Looking at a Smart City Deployment Model
By Scott McCarley, Sr. Director Solution Management, Smart Cities, PTC
The Main Obstacles to the Deployment of Sensors in Urban Areas
The main obstacles to the deployment of sensors and smart devices into urban areas can be categorized by physical world challenges and digital world challenges.
As we think about adding new physical sensors and devices to our streets, sidewalks, and urban infrastructure in public spaces, we need to recognize that streets, sidewalks and public spaces are valuable assets that the city works extraordinarily hard to keep orderly and in good operation. Not only are they expensive to dig up and repair, but the aesthetics, utility and the public right of way of these spaces is tantamount to the city. An additional physical world concern is that just because infrastructure is located in public spaces, it does not mean that the city owns it. Gaining approval to attach new sensors or devices to infrastructure from different owners can be an obstacle and speaks to the importance of collaboration on smart cities projects.
Digital world obstacles include technology concerns like power, communications, data ownership, privacy, expense, and application value. There are many new sensor technologies coming on to the market, but just because you can measure something and capture new data does not mean that you are delivering value. In order to overcome these obstacles, you need to establish how you can cost-effectively capture data, communicate it to the cloud, and deliver applications that create new insight and value. It is also crucial to demonstrate that data ownership, security, and privacy concerns of the city and citizens are addressed. Security and privacy are of the highest priority, especially if the sensor and system capture any personally identifiable information (PII).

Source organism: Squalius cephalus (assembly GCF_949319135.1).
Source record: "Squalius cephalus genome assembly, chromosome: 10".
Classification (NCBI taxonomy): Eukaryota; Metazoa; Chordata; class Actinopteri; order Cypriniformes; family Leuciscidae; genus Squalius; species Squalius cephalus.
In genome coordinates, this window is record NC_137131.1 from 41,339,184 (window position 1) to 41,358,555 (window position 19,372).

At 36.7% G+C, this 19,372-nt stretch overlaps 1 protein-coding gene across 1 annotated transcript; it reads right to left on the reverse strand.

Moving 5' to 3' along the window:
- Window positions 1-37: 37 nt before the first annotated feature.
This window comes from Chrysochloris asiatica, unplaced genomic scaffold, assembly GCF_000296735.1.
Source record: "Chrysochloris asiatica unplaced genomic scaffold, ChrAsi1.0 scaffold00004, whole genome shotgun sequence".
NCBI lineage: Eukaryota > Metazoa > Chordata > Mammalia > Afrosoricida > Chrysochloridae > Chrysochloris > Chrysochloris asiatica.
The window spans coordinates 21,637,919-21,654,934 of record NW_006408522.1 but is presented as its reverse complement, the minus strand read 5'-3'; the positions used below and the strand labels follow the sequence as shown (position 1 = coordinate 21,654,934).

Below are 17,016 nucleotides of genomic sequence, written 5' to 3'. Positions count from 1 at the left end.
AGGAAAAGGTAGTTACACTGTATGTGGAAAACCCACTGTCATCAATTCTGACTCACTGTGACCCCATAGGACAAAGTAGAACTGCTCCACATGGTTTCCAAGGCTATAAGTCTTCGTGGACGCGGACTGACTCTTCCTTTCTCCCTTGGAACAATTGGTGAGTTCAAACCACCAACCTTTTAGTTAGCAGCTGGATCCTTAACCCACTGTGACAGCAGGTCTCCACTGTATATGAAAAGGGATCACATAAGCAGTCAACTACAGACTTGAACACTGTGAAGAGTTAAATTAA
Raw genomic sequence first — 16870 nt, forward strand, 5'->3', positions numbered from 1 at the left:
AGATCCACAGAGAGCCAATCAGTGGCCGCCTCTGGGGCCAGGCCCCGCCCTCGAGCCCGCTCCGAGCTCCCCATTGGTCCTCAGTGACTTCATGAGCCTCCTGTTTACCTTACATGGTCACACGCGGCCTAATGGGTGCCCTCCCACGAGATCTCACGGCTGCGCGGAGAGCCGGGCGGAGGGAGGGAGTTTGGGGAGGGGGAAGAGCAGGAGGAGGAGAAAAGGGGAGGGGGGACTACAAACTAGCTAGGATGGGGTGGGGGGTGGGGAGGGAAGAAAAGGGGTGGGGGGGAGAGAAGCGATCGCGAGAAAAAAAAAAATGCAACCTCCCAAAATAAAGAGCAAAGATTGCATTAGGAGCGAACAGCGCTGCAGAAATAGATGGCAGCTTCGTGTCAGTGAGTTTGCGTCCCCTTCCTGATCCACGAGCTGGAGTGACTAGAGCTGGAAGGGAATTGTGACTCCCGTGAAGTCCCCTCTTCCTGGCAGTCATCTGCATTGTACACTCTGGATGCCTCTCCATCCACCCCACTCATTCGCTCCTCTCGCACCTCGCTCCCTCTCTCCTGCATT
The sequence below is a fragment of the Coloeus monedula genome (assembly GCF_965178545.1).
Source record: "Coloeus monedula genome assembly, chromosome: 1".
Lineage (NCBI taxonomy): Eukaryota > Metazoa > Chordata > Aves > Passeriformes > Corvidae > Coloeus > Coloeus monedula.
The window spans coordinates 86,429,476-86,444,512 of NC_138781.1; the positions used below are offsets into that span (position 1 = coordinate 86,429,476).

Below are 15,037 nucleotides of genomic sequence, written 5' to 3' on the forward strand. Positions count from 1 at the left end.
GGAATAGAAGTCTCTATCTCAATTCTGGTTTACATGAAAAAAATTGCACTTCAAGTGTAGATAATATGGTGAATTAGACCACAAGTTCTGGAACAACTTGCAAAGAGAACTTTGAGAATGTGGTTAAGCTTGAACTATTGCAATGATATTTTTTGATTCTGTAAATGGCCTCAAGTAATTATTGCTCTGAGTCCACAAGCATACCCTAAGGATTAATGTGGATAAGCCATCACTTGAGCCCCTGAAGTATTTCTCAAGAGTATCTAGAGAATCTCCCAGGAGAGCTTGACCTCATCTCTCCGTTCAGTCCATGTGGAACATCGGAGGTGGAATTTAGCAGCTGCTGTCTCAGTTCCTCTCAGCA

Today, cities and their municipal partners are investing in smart city applications that drive better city outcomes in areas such as energy, water, buildings, lighting, and transportation. However, to lower the physical and digital obstacles and increase the pace of solution deployment, cities should look to leverage existing and proposed investments in physical assets, communication networks, and smart city solutions to make the onboarding of new sensors, smart city IoT applications, and digital experiences easier, less expensive, and more secure. The sum of these investments should result in an open, flexible and agile City IoT Platform that provides universities, start-ups, and small, medium, and large businesses with the means to rapidly deploy new smart city sensors and solutions. By enabling developers, students, and businesses to fully leverage existing IoT infrastructure, maximize reuse, and avoid the reinvention of capabilities that are common to all solutions, cities can stimulate innovation and business growth.